American News Mar 5, 2021 8:17 PM EST

DOJ dismisses more than one-third of Portland riot cases—including felony assault on federal officers

The Department of Justice has dismissed more than one-third of riot cases stemming from last summer's violent protests in downtown Portland, including felony assault of federal officers. Many more dismissals are expected.

DOJ dismisses more than one-third of Portland riot cases—including felony assault on federal officers
Mia Cathell The Post Millennial
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The Department of Justice has dismissed more than one-third of riot cases stemming from last summer's violent protests in downtown Portland, including felony assault of federal officers. Many more dismissals are expected.

KGW reviewed federal court records and found that 31 of the 90 riot cases have been dismissed by federal prosecutors. More than half of the dropped charges were "dismissed with prejudice," which means that the case is over and done with, once and for all, and can't be brought back to court. Several former federal prosecutors described the decision as rare to KGW.

At least 11 of the dismissed federal protest cases were dropped on or after the inauguration of President Joe Biden under new Justice Department leadership, the Portland-based news outlet cited. Four defendants escaped prosecution who were charged with assaulting federal officers. Several anonymous sources informed KGW that numerous more federal charges are expected to be dismissed soon.

The dismissal of riot cases run counter to the tough-on-crime talk uttered by the Justice Department last year. Billy J. Williams, then-US Attorney for the District of Oregon, vowed at the time there would be consequences for the arson, vandalism, and assaults on law enforcement outside the federal Mark O. Hatfield Courthouse where far-left militants often clashed federal agents in the months-long terror.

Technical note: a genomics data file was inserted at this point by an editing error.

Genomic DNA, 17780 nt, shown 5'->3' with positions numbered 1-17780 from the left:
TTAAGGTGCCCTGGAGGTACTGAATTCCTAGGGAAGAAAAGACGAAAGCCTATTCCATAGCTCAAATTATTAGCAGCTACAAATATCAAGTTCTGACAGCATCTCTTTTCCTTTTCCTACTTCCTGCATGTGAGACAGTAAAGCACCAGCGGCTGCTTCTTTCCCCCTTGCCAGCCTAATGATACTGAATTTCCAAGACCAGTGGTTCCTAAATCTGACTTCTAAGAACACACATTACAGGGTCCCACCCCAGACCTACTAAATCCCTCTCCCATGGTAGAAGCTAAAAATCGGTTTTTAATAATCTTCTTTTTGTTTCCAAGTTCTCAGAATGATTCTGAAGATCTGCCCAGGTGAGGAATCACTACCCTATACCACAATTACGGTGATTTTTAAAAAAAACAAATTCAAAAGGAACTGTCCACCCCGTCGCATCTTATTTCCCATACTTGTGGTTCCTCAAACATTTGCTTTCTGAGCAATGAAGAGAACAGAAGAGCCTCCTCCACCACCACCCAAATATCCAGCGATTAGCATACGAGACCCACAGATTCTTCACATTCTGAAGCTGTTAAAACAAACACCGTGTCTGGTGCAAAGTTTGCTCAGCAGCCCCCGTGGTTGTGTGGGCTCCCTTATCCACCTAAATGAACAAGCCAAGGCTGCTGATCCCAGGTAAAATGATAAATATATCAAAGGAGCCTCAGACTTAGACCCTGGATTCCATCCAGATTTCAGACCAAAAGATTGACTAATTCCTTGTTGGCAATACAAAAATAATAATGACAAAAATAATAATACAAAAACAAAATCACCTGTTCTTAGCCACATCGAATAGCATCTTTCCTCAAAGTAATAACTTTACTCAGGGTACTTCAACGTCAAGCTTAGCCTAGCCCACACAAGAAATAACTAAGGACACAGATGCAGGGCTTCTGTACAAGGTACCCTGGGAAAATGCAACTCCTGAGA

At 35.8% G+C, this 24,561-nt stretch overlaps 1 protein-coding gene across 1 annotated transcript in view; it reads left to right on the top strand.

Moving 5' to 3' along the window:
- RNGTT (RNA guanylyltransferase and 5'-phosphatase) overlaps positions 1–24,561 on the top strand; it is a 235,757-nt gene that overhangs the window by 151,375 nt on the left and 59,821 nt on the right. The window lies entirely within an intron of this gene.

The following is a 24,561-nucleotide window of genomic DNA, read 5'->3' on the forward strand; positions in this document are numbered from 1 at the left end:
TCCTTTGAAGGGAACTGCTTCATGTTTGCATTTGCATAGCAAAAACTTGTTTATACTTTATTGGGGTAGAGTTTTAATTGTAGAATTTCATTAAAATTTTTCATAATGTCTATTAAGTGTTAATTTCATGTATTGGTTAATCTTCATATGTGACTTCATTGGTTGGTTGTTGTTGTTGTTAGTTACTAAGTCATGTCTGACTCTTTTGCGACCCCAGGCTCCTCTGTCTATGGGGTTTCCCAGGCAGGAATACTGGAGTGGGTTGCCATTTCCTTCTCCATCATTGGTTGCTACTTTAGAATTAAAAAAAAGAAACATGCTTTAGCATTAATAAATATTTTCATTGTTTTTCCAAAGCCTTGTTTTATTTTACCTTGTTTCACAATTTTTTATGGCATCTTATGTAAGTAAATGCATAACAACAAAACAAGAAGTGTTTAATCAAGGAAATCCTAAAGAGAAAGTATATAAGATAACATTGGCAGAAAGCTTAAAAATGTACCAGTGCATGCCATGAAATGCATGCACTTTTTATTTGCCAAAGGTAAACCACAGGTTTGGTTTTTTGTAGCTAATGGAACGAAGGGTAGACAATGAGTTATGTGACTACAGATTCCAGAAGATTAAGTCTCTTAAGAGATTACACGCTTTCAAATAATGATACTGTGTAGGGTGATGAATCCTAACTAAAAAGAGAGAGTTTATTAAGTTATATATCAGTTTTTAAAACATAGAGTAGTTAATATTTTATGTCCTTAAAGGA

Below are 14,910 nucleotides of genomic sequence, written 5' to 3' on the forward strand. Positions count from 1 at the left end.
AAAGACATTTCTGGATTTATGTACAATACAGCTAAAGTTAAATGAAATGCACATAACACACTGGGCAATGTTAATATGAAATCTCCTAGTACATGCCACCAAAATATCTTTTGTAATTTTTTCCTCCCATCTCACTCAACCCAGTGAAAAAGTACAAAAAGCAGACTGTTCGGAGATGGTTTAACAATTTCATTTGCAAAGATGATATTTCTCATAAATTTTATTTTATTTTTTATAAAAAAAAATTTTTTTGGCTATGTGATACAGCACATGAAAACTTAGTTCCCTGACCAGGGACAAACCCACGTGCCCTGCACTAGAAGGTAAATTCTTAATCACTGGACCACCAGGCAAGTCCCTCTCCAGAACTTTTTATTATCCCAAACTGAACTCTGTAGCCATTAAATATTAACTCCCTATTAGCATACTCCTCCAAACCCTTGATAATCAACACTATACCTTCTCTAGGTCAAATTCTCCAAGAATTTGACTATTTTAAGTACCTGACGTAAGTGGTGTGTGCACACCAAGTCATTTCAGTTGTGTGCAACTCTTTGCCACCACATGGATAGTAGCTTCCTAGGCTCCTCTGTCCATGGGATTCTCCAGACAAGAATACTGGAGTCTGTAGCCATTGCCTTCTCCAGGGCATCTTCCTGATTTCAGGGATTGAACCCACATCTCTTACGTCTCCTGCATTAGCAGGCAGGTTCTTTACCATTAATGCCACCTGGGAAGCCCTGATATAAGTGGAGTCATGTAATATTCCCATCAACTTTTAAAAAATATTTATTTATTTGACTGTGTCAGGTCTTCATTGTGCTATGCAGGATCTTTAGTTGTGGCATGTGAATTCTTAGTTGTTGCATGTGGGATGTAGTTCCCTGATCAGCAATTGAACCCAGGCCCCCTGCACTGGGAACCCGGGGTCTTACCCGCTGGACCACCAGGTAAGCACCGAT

"Make no mistake: those who commit violence in the name of protest, will be investigated, arrested, prosecuted, and face prison time," declared Williams in the Sept. 25 press release regarding ongoing violence in the Rose City. For over 100 consecutive nights in mid-2020, Portland had been the center of civil unrest.

In his recent KGW interview, Williams explained that the cases were dismissed in instances where the prosecution didn't believe that officials could prove the case beyond reasonable doubt needed for conviction.

"Each case was analyzed for the evidence that we had at the time," Williams told KGW. "Careful decisions were made on whether or not someone should be charged based on the evidence." Williams also noted that the process is "case-specific."

Williams resigned from his post on Feb. 28 at the start of the Biden administration, per traditional resignations of presidential appointments. He was appointed to the seat by former President Donald Trump.

When the progressive Multnomah County District Attorney Mike Schmidt passed on most protest cases, maintaining that he was reserving resources for the most serious of crimes, the feds intervened. 543 cases, the majority thrown out since George Floyd's death in late May, were rejected by the MCDA in the "interest of justice" through Oct. 5. Then-Attorney General William Barr had instructed federal prosecutors to pursue rioters deemed violent or destructive.

"The Portland city government has the ability to stop this," Barr wrote in the Aug. 28 press release. "Instead, the city government has abetted the violence through action and inaction, neutered the ability of the police department to deal with the mobs, impeded the ability of police to coordinate with federal law enforcement, and refused to pursue charges against the rioters."

Barr had made the "unmistakable" distinction between peaceful demonstrations and unlawful assemblies: "The First Amendment protects the rights to speak and assemble, but not to attack people or property."

KGW reported that most of the defendants whose riot cases are still pending have seen their trials delayed, in part due to the pandemic and backlogged courts. Three defendants cut plea deals resulting in probation and home detention. Two of the plea agreements required short prison sentences of 30 days.

Whether this appears to be an evidentiary issue or partisan decisions based on political pressure, the findings call into question if the Biden administration will treat the pro-Trump rioters who stormed the Capitol building on Jan. 6 with the same charity. While all criminals should be prosecuted to the full extent of the law, attempts to pick and choose enforcement will be uncovered according to the data.

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